Given that the target dates for the final SEC and DOL fiduciary proposals are for late 2019, it is hoped that a more global and uniform standard will emerge next year.

  1. Will Medicare for All (M4A) heat up as a policy topic?

While M4A and universal health care likely remain years away as alternative solutions to health care delivery in the United States, political and social dynamics have led to amplified discussion regarding the costs and benefits of both. In addition to Congressional proposals, a number of states have proposed government sponsored single-payer systems, including Michigan, New York and California. The biggest impediment to implementation is expected to be cost, whether funded through income, payroll and/or business taxes.

A compelling statistic is that the United States, Greece, and Poland are the only countries of the 34 members of the Organization for Economic Co-operation and Development (OECD) that do not have universal health care.2 Whether the United States eventually joins the list will continue to be a hot button topic in 2019 and going forward.

  1. Will Exchange Traded Funds (ETFs) continue their rapid growth?

While ETF assets remain a relatively small fraction of the total of passive index funds and actively managed funds, there has continued to be an explosion in ETFs.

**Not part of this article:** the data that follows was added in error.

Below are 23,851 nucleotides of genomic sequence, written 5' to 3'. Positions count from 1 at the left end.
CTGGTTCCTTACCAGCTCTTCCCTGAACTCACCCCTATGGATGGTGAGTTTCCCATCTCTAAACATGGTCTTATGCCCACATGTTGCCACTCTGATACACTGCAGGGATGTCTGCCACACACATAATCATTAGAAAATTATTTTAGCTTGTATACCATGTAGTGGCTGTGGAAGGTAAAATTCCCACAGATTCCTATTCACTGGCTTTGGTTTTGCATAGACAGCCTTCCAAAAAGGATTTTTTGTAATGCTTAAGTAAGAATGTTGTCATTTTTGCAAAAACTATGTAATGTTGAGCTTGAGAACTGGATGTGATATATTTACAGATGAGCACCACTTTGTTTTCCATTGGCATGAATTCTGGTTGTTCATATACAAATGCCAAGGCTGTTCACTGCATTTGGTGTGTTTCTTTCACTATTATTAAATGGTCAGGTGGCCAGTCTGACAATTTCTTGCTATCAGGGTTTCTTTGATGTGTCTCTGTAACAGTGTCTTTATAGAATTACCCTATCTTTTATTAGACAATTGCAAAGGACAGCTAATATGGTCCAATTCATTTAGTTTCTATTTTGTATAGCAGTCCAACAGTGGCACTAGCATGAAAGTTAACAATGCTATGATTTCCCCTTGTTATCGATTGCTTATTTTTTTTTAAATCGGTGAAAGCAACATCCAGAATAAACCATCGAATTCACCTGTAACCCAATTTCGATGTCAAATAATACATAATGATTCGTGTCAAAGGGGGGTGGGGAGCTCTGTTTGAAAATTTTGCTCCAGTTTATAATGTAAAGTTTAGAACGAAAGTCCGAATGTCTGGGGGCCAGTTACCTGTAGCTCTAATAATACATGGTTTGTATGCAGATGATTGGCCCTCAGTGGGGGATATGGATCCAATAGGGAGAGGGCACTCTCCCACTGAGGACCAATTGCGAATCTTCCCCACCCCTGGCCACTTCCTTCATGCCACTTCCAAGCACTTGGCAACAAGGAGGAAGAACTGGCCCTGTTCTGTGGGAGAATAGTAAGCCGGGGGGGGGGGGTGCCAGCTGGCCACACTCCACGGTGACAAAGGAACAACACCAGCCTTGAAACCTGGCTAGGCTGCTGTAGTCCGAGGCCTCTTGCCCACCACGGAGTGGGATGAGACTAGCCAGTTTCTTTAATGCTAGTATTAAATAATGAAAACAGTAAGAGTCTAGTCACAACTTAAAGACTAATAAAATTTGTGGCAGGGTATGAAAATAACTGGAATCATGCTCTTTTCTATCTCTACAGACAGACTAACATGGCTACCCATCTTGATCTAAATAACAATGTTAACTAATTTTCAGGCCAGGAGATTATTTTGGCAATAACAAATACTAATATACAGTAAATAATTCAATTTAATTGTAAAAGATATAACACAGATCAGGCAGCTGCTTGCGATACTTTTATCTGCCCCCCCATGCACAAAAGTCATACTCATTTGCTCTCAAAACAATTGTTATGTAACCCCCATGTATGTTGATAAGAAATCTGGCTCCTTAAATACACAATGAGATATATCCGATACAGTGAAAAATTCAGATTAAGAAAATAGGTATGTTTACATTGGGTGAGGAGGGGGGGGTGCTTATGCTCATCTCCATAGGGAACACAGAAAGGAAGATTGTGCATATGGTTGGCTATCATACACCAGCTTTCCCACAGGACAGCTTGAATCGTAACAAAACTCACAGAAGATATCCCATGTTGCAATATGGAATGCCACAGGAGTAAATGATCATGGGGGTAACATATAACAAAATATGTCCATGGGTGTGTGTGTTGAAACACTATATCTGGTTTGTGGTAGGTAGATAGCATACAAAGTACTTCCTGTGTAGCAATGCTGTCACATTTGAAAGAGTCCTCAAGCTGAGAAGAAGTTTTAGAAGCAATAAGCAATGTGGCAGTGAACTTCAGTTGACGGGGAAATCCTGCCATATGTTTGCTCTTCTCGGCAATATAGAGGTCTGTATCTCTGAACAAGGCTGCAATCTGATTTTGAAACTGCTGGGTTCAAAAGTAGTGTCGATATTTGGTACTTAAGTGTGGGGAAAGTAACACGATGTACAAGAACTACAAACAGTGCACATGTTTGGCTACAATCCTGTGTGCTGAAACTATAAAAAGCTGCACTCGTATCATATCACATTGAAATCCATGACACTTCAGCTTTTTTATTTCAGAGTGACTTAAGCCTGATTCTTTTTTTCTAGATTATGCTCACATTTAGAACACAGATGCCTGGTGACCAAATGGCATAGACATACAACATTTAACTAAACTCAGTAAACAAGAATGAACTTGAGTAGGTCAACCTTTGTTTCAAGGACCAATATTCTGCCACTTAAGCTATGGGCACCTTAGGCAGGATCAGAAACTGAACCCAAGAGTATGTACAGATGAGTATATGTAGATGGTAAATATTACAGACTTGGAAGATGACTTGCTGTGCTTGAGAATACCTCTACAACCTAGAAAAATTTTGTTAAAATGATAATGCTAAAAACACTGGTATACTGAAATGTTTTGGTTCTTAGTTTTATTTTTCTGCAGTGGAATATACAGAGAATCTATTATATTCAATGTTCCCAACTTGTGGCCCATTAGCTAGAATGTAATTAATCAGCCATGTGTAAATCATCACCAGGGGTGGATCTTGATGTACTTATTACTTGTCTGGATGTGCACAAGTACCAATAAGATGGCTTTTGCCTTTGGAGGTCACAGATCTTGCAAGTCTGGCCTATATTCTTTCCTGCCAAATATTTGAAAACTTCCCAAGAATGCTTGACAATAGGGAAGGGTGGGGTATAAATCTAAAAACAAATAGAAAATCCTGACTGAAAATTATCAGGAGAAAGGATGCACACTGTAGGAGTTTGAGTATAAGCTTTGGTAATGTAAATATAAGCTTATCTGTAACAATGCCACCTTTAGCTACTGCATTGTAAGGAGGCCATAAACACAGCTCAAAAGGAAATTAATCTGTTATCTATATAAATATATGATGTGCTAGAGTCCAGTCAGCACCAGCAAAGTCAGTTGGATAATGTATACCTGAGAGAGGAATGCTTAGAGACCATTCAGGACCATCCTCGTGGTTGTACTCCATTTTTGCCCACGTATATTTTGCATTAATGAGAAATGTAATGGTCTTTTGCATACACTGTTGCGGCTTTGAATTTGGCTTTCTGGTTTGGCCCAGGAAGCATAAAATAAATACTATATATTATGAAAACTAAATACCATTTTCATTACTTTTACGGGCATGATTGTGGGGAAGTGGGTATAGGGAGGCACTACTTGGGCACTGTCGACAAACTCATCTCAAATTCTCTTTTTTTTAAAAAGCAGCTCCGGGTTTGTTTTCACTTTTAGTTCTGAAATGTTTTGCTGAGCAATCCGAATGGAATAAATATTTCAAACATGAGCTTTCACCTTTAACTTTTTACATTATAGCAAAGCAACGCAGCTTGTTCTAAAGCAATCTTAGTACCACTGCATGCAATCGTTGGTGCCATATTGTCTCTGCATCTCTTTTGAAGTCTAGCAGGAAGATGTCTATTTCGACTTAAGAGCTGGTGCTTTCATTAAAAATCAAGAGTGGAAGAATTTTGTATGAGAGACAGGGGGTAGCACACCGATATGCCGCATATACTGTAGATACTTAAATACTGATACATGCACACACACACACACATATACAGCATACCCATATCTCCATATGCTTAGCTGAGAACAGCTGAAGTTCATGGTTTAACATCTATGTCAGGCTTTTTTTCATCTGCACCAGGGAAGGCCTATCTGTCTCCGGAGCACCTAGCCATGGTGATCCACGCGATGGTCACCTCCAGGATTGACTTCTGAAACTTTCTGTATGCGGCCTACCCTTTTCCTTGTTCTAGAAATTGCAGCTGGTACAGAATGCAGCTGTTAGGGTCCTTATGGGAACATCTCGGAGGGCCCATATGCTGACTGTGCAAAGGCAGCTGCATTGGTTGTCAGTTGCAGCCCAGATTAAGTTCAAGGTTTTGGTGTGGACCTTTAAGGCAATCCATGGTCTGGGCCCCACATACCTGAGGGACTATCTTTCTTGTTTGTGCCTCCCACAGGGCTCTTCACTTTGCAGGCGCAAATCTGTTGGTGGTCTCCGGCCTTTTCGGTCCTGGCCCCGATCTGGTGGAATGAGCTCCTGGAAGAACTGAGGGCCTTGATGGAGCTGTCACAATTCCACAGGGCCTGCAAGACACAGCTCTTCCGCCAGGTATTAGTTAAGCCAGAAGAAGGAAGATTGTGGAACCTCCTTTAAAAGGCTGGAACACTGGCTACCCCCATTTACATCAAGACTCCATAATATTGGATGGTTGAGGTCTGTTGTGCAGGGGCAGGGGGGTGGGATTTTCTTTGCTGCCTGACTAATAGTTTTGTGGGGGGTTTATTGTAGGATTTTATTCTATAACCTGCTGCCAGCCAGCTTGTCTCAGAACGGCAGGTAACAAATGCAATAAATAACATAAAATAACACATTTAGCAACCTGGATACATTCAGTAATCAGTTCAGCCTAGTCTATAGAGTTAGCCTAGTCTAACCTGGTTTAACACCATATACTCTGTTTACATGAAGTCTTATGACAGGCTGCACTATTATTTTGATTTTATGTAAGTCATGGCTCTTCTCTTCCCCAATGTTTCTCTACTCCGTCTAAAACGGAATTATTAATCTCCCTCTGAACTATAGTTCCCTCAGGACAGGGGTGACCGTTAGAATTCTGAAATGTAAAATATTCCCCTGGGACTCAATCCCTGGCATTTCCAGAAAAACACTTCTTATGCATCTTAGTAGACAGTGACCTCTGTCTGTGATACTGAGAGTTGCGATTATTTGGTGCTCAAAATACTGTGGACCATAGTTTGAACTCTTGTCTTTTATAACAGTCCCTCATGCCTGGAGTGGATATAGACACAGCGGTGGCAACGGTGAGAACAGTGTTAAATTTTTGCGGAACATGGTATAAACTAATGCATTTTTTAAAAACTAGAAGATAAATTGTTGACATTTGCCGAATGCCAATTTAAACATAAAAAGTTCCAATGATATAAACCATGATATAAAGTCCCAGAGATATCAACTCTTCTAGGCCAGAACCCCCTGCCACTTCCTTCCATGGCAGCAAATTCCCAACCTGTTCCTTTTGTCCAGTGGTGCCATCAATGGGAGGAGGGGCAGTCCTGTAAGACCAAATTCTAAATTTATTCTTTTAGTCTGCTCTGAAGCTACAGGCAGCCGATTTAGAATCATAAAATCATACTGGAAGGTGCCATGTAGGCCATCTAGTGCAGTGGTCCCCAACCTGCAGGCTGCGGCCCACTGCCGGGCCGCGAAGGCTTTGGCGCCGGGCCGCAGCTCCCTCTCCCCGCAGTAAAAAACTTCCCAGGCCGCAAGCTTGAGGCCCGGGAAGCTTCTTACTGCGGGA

While ETF expense ratios are competitive with mutual fund index funds, there are differences between the two, including hidden ETF costs associated with bid-ask spreads and ETF premiums and discounts from net asset values.

Market trends suggest continued growth and demand for ETFs by investors and advisors in 2018 and 2019. The chart below shows U.S. ETF assets at $3.4 trillion at the end of 2017, an annualized growth rate in excess of 20% over a 10-year period.

1. Adam Bergman, “Impact On Self-Directed IRAs of SEC Fiduciary Rule Proposals”, Forbes, April 20, 2018.

2. Organisation for Economic Co-operation and Development (OECD), “Health at a Glance 2015: OECD Indicators,” oecd.org, 2015

NOTE: Information presented herein is for discussion and illustrative purposes only and is not a recommendation or an offer or solicitation to buy or sell any securities. Past performance is not a guarantee of future results.

About the Author

Frederic Slade

Frederic Slade is Assistant Vice President and Senior Director, Investments at Pentegra Retirement Services. He joined Pentegra in May 2007 as a Senior Analyst in the Investment Department and became Director-Investments in January 2013. He is responsible for managing over $1 billion in internal bond portfolios and providing asset/liability studies, analytics and product strategy for Pentegra’s Defined Benefit and Defined Contribution Plans. Mr. Slade is also a frequent contributor of economic and financial market blogs to Pentegra’s Talk to a Specialist website and the financial media. Prior to joining Pentegra, Mr. Slade was a Senior Quantitative Analyst at Citigroup Asset Management, providing asset allocation and quantitative stock screening for mutual fund products. Prior to Mr. Slade’s tenure at Citigroup, he was an Investment Manager at NYNEX Asset Management (now Verizon). At Verizon, Mr. Slade was responsible for asset allocation and planning for its $15 billion Defined Benefit pension fund. Mr. Slade holds a Ph.D. in Economics from the University of Pennsylvania and a CFA, and is a frequent presenter at industry seminars and conferences.